Authorizes the Secretary of Homeland security to construct or acquire at least twenty additional detention facilities in the United States with the capacity to detain at least 20,000 aliens detained subject to their potential removal from the U.S., and allows the Secretary to procure military installations closed under the Defense Base Closure and Realignment Act of 1990 for additional use for the purposes of this section (Sec. 137).
Allocates $28 million for establishing the Northern Border Prosecution Initiative during fiscal year 2008, for the purpose of providing reimbursement to local jurisdictions on the northern border that handle federally initiated criminal cases that were deferred by the federal government, and to serve as a partner program to the Southwestern Border Prosecution Initiative (Sec. 139).
Increases the number of trial attorneys allocated to the Office of General Counsel for the Department of Homeland Security and the number of positions for USCIS adjudicators by 400 through fiscal year 2012, increases the ratio of judicial clerks to immigration judges and members of the Board of Immigration Appeals, increases the number of positions for litigation attorneys by 200 through FY2012, increases the number of attorneys in the U.S. Attorneys' office reserved for immigration litigation by 200 through fiscal year 2012, and increases the frequency of immigration judges (Sec. 201).
Provides detention and removal procedures for undocumented immigrants (Sec. 202).
Provides criminal penalties for those who knowingly and illegally enter the United States, including sentences of up to 20 years in prison, and additionally provides extended sentences for undocumented individuals who return to the United States after being ordered to leave (Sec. 206).
Provides criminal penalties ranging from 5 to 25 years in prison for those who illegally produce or use immigration documents, marry for the purpose of avoiding immigration law, or attempt to defraud immigration law (Sec. 208).
Allows certain undocumented immigrants to depart the country voluntarily by posting bond with an immigration judge (Sec. 211).
Provides for new regulations regarding documentation requirements for employers hiring immigrants, including the monitoring and criminal prosecution of employers who hire undocumented immigrants, and the establishment of the Employment Eligibility Verification System (Sec. 302).
Requires the Social Security Administration to develop a fraud resistant, tamper proof Social Security Card, and to determine the feasibility of including biometric information, and authorizes the issuing of grants to states to aid in compliance with the REAL ID Act (Sec. 305).
Creates the Y-1 and Y-2b visa programs, which would allow non-agricultural employers seeking to hire aliens to petition the Department of Homeland Security, after obtaining certification from the Department of Labor.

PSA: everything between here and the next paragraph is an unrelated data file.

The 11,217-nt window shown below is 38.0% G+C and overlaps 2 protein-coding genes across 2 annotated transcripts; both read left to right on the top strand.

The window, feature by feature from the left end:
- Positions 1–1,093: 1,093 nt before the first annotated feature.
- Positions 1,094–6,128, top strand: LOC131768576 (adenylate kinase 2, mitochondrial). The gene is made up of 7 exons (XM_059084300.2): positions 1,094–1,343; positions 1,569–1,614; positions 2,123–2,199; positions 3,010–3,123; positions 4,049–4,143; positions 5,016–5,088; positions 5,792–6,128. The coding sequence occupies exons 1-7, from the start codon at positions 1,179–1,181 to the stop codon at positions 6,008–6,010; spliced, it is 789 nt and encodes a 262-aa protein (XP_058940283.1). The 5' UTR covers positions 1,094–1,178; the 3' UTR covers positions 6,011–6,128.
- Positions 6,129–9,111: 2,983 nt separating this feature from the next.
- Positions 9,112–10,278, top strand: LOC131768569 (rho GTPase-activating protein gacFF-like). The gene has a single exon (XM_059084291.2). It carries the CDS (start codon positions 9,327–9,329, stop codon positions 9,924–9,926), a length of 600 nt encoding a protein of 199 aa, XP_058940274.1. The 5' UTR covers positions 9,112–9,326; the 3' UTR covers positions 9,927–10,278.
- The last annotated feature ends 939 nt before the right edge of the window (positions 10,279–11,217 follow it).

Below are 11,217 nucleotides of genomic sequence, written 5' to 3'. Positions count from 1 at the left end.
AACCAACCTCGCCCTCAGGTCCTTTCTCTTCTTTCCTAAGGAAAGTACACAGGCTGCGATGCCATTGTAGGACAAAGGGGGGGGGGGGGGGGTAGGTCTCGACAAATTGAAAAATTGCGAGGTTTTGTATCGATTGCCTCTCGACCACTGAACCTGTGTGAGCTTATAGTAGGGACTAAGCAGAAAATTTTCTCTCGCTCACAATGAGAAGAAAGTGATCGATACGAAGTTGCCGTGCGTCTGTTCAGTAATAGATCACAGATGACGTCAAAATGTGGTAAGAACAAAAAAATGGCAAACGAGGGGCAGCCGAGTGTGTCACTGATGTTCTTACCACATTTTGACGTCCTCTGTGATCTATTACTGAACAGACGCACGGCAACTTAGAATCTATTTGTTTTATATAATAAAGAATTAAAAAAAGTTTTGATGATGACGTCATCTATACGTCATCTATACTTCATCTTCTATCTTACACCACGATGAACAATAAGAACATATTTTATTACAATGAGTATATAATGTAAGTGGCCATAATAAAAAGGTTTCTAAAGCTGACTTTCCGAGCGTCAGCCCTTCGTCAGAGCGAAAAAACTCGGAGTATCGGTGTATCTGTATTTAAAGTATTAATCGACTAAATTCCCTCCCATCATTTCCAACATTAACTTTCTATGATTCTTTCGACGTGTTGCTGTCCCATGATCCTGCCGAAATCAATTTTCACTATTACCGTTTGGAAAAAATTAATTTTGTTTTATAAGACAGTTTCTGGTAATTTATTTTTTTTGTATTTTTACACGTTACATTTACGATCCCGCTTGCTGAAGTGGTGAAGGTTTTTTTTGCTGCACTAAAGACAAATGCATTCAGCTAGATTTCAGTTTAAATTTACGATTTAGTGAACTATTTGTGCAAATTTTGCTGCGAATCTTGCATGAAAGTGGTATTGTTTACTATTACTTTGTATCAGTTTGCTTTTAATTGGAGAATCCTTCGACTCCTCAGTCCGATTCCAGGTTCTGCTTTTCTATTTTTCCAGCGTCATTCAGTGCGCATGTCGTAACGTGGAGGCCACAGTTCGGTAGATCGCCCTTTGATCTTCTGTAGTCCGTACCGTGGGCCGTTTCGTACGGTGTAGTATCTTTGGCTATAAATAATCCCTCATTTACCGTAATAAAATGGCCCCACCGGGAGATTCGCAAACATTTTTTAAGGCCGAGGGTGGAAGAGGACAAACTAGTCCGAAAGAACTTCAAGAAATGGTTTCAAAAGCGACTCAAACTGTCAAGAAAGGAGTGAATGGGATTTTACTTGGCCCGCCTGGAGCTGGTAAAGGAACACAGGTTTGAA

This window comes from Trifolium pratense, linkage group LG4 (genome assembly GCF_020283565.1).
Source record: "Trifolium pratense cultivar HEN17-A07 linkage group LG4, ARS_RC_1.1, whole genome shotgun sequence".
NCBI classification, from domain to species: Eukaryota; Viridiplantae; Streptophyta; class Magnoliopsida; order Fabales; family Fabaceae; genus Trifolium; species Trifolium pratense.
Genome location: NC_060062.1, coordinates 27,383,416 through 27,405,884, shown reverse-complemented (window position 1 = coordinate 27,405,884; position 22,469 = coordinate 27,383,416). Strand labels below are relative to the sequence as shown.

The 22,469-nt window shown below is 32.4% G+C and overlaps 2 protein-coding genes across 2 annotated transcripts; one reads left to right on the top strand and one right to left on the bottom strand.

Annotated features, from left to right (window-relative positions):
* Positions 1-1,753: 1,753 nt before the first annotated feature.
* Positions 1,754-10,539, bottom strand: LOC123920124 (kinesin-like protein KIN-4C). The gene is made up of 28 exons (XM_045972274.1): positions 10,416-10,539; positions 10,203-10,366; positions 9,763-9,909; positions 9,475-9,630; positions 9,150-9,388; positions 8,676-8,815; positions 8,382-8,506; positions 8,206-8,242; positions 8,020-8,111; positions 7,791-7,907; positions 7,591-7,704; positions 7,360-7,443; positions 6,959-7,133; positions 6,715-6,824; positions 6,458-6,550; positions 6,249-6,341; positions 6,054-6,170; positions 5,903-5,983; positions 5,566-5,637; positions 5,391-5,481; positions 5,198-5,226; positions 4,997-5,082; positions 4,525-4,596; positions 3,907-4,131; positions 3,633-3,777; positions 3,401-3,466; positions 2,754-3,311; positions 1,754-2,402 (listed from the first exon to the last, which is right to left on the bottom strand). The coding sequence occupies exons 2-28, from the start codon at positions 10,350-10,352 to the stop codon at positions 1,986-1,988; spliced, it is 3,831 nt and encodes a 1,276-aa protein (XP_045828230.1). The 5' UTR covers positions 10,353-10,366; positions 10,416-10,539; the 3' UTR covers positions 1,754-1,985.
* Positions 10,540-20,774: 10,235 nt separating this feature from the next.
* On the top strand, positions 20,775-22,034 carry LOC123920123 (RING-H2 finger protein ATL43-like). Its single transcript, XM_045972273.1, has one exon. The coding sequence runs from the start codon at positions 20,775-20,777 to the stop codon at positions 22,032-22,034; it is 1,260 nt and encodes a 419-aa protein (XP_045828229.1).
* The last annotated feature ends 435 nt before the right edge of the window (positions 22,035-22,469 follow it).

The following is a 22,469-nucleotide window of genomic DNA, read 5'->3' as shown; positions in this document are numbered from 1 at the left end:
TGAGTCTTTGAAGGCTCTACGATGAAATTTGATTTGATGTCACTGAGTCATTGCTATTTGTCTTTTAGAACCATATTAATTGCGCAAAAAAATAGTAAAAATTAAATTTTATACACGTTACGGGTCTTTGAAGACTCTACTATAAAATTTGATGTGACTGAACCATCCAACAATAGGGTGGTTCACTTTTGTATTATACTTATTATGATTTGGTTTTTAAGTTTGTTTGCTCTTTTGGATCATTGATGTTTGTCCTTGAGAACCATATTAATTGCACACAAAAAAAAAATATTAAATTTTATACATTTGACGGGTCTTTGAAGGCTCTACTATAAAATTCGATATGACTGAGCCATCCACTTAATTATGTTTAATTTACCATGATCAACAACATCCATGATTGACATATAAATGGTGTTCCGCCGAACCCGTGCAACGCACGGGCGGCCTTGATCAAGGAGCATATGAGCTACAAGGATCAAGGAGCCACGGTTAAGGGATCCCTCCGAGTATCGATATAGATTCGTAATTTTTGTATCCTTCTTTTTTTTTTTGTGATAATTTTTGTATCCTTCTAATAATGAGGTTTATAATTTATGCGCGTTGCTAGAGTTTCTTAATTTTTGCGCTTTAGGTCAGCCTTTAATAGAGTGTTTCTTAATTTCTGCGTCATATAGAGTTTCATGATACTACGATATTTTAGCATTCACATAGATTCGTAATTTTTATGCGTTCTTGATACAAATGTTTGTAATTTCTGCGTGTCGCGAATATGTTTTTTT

Allows a stay of 2 years renewable up to2 times, with 1-year returns to home countries in between extensions for the Y-1 visa and a stay of up to 10 months for the Y-2 visa. Allows Y-1 visa holders who have adequate health insurance and an income over 150 percent of the poverty level to bring dependents for 1 2-year period, but subsequently limits their stay from 3 periods to 2 periods (Sec. 402).
Establishes a merit based point system for those wishing to immigrate to the United States, which allows the top 380,000 scorers every year to receive an automatic green card, and reduces family member quotas (Secs. 501-509).
Provides that undocumented immigrants consistently employed in the United States since January 1, 2007 be allowed to earn a Z non-immigrant visa by applying, including submitting biometric data and a background check, and allows probationary employment authorization while the application is being processed provided the applicants meet employment and civic requirements (Secs. 602-611).
Provides for undocumented minor immigrants who have graduated from high school or received a General Education Degree, or those who have served honorably in the armed services, to receive permanent resident status and receive federal educational financial aid (Secs. 612-616).
Declares English as the national language of the United States (Sec. 702).
NOTE: INVOKING CLOTURE REQUIRES A 3/5 MAJORITY OF THE SENATE. IT IS NOT A VOTE ON THE PASSAGE OF THE PIECE OF LEGISLATION, BUT LIMITS FURTHER DEBATE TO 30 HOURS. CLOTURE IS TYPICALLY USED TO END A FILIBUSTER. A FAILED CLOTURE VOTE OFTEN PREVENTS THE LEGISLATION FROM EVER COMING TO A VOTE.